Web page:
Deep Green Resistance: Strategy to Save the Planet presents a better explanation of horizontal hostility than I can, and other writers have surely explored more fully how to combat it. The passage from Jeremiah gives me a bit of comfort, though. I too often feel caught between my faith and my politics, with no real community on either side. People don’t know what to do with me: I’m not Catholic enough for the Catholics but not radical enough for the radicals. I think that people who give me a hard time are wrong. Obviously I think I’m “just”; I’m a young idealist, aren’t I? I think I’m firmly in the right, so it’s tempting to be soothed when Jeremiah goes on to say:


But the LORD is with me, like a mighty champion:
my persecutors will stumble, they will not triumph.
In their failure they will be put to utter shame,
to lasting, unforgettable confusion.


But… is lasting, unforgettable confusion a good outcome for anyone? Of course not! I want my former friends to see the error of their ways, apologize, and make alliances with me, not for God my protector to wreak vengeance upon them. I don’t think my “enemies” (those with similar or shared political goals with whom I quarrel) are evil, per se, I just think they’re… wrong? Maybe this passage would be better applied to the global elites, someone I can more justly name as an enemy, not to the former friends who try to trip me up? Because in the end, a lot of the left-leaning people with whom I’ve fought have more in common with me than not. But I don’t think that the passage refers to the faceless evils of power and oppression. It names Jeremiah’s former friends. It refers to horizontal hostility. And it names vengeance.

Vengeance is a problem. Wouldn’t reconciliation be better?

I don’t know how to deal with the LORD’s vengeance. It seems that Jeremiah is saying that his former comrades should be excommunicated and sent to suffer, just like they were trying to do to Jeremiah. And how is that sustainable? How is that any way to build a movement? Maybe this is just his wishful thinking, his certainty that he is right, his idealism and pride reassuring him that the LORD will back him up.

The end of the passage does give me hope, though, the kind of hope that I can cling to without guilt or confusion. This is good stuff. This is something I already understand, as much as any of us can understand it. This is what the authors of the book I’m reading name. This is what I hope to live, the rescue of life from power:


Sing to the LORD,
praise the LORD,
for he has rescued the life of the poor
from the power of the wicked!”


This makes me take a deep breath and say, hey, okay, maybe God isn’t really a partisan in our petty squabbles, after all? Or if and when she is invested in our interpersonal disputes, she’s really trying to get us to focus on the bigger picture?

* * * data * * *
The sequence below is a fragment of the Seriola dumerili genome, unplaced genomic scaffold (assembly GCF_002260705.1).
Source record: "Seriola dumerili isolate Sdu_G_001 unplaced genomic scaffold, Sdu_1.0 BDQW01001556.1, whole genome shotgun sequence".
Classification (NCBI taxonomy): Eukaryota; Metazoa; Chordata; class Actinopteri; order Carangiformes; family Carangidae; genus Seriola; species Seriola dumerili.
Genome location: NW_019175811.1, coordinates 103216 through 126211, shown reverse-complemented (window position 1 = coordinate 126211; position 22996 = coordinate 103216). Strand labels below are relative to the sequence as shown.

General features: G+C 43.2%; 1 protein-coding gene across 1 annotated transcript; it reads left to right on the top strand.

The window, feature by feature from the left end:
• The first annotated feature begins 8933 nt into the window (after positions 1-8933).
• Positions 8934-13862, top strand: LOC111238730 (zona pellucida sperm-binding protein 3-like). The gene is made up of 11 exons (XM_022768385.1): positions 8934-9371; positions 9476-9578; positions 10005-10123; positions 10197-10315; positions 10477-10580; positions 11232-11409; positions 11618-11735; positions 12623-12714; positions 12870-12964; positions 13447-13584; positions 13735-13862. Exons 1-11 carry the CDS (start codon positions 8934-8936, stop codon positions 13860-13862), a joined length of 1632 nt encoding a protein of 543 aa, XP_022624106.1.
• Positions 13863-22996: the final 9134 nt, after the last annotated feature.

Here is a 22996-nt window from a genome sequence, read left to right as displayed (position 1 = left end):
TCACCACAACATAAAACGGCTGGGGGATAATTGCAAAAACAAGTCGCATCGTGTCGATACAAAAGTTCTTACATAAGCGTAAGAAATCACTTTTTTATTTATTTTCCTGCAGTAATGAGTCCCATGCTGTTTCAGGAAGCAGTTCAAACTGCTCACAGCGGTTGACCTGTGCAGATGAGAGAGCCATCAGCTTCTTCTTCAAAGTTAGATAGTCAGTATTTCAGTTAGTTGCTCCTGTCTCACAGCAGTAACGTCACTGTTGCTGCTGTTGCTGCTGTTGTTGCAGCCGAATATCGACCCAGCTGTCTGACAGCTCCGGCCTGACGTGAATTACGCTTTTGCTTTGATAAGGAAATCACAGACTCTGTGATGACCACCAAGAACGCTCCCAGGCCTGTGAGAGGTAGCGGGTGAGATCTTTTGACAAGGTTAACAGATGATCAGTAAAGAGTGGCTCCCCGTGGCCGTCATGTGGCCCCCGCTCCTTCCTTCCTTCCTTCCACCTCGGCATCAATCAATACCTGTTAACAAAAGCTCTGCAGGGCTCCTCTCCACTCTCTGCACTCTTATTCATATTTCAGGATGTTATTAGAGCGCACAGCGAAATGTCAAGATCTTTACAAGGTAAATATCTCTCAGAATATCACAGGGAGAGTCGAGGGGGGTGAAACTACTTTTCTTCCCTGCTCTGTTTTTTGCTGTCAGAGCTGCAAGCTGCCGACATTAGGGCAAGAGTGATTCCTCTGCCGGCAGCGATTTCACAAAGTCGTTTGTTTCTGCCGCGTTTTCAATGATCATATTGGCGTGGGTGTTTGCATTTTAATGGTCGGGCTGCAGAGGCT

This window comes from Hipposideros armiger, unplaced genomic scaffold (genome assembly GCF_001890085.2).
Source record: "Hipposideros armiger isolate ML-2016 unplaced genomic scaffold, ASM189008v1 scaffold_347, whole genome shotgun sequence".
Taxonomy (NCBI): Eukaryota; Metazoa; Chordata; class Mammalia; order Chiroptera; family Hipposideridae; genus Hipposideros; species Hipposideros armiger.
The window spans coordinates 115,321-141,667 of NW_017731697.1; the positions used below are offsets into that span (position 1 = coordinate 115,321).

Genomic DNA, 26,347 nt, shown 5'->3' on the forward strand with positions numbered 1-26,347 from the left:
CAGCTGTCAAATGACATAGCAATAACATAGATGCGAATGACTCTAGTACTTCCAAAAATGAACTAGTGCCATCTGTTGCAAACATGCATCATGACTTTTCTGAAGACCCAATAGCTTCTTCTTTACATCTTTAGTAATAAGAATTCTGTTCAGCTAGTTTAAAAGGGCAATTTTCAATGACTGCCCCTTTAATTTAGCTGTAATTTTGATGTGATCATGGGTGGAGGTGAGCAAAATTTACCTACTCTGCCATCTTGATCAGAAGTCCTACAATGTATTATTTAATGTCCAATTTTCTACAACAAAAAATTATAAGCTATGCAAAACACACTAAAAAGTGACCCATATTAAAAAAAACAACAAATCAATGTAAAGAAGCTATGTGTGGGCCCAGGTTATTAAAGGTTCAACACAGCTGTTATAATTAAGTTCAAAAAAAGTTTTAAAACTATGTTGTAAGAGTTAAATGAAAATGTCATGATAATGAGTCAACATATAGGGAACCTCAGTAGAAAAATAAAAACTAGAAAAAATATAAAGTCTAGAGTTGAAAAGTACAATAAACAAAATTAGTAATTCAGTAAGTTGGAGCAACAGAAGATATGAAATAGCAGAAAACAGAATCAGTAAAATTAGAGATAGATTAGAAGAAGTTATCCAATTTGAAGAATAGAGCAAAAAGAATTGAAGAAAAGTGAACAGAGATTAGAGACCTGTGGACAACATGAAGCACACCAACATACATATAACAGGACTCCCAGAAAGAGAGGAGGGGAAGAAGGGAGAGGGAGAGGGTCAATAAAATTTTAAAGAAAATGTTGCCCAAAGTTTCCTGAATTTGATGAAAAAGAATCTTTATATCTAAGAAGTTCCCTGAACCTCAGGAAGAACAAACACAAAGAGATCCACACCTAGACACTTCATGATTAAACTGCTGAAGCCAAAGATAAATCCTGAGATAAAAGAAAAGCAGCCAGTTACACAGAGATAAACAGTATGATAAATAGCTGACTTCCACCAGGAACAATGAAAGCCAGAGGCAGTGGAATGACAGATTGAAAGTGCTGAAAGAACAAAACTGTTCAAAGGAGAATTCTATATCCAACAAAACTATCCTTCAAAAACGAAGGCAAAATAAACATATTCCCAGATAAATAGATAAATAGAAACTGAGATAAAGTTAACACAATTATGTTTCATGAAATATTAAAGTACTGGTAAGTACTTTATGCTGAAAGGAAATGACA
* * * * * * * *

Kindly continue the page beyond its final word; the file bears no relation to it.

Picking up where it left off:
[1] Quoting Denise Thompson, the book states: “Horizontal hostility can involve bullying into submission someone who is no more privileged in the hierarchy of male supremacist social relations than the bully herself. It can involve attempts to destroy the good reputation of someone who has no more access to the upper levels of power than the one who is spreading the scandal. It can involve holding someone responsible for one’s own oppression, even though she too is oppressed. It can involve envious demands that another woman stop using her own abilities, because the success of someone no better placed than you yourself “makes” you feel inadequate and worthless. Or it can involve attempts to silence criticism by attacking the one perceived to be doing the criticising. In general terms, it involves misperceptions of the source of domination, locating it with women who are not behaving oppressively.”

This is my body, which will be given up for you.

June 18, 2017

Solemnity of the Body and Blood of Christ
Lectionary: 167


Corpus Christi (the Solemnity of the Most Holy Body and Blood of Christ) is a liturgical solemnity in the Roman Rite. This actually means that one Sunday every year is designated “Corpus Christi Sunday” and dedicated to reflection on the Catholic teaching that the bread and wine presented during the mass literally become the body and blood of Jesus Christ. This idea that Jesus Christ is literally present in the Eucharist (known as “transubstantiation”) is one of the biggest sticking points between Catholics and Protestants.

I have my issues with the way that we Catholics usually talk about the Eucharist. It’s not that I take issue with transubstantiation, persay, though there are certainly pros and cons to our unusually solemn approach to the Eucharist (non-Catholics – and Catholics who aren’t in the Church’s good graces – are not permitted to receive the sacrament, but that’s a different argument). My qualms are a little more basic: I think it’s messed up that only men are permitted to administer the sacrament. Only priests are permitted to act in persona Christi or “in the person of Christ,” and since Jesus was male, well…

But! Women are valid!, the sexists whine. Women are endowed with the fullness of human dignity, just as men are! We’re not sexists! We believe that women are just as important as men. Women and men are simply prescribed distinct roles. A woman’s role is no better or worse than a man’s, but it is different. Women are mothers, childbearers, wives, etc, with all the traditional connotations assigned to those roles. And this – this is beautiful. (Insert some Pope Francis quote about woman’s beautiful feminine contributions to the church.) Men are the heads of household – and they are priests (never mind the dissonance of homoerotic bride of Christ stuff)! These feminine and masculine roles complement each other. If men and women fulfill their roles, a beautiful harmony will reign over the family, the church, and society!